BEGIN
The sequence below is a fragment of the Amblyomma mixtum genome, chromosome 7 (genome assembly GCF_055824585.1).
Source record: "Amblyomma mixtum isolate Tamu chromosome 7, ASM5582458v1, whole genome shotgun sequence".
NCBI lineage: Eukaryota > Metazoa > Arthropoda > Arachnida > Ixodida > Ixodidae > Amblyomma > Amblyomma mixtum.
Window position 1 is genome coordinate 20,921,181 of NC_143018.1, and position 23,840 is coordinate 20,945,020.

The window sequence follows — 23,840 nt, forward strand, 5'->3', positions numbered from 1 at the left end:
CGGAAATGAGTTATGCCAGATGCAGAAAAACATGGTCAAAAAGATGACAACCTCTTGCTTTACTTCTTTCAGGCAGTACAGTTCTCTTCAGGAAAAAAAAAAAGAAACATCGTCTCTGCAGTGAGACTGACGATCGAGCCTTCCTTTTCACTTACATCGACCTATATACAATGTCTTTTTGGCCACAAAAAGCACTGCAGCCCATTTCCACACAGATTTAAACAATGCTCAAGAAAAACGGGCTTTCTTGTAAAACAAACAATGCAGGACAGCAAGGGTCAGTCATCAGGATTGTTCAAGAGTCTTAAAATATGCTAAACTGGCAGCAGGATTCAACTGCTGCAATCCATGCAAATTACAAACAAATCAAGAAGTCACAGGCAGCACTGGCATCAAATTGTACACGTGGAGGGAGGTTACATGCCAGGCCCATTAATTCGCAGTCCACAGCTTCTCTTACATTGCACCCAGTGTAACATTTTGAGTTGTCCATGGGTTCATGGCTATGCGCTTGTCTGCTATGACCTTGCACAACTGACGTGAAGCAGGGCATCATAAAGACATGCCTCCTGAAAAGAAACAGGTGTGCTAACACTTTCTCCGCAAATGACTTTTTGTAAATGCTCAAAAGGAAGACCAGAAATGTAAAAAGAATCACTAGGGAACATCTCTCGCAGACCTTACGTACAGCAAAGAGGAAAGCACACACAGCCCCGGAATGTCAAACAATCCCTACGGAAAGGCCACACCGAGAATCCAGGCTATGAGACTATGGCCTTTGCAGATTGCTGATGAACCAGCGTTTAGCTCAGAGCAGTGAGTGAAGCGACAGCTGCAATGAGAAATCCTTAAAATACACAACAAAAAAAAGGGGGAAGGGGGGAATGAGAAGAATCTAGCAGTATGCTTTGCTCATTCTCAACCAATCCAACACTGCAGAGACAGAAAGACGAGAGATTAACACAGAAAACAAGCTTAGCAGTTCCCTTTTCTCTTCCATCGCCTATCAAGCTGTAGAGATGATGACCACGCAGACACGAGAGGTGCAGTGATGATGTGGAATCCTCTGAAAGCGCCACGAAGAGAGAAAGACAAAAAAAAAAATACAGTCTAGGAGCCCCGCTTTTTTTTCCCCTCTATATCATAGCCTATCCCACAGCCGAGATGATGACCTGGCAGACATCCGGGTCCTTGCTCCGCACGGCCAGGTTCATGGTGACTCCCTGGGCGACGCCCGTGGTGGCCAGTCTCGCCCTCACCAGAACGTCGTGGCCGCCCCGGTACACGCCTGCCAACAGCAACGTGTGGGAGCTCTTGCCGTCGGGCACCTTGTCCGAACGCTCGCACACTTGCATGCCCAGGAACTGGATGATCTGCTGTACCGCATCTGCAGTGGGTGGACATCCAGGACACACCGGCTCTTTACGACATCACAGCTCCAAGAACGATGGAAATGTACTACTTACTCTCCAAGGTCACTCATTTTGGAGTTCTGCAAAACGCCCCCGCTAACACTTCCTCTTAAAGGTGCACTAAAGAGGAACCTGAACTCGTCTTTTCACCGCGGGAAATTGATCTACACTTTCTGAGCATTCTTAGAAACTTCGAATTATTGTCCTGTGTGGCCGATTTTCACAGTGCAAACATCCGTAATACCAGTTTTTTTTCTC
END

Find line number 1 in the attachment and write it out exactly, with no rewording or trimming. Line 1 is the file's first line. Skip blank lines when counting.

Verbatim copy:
The sequence below is a fragment of the Amblyomma mixtum genome, chromosome 7 (genome assembly GCF_055824585.1).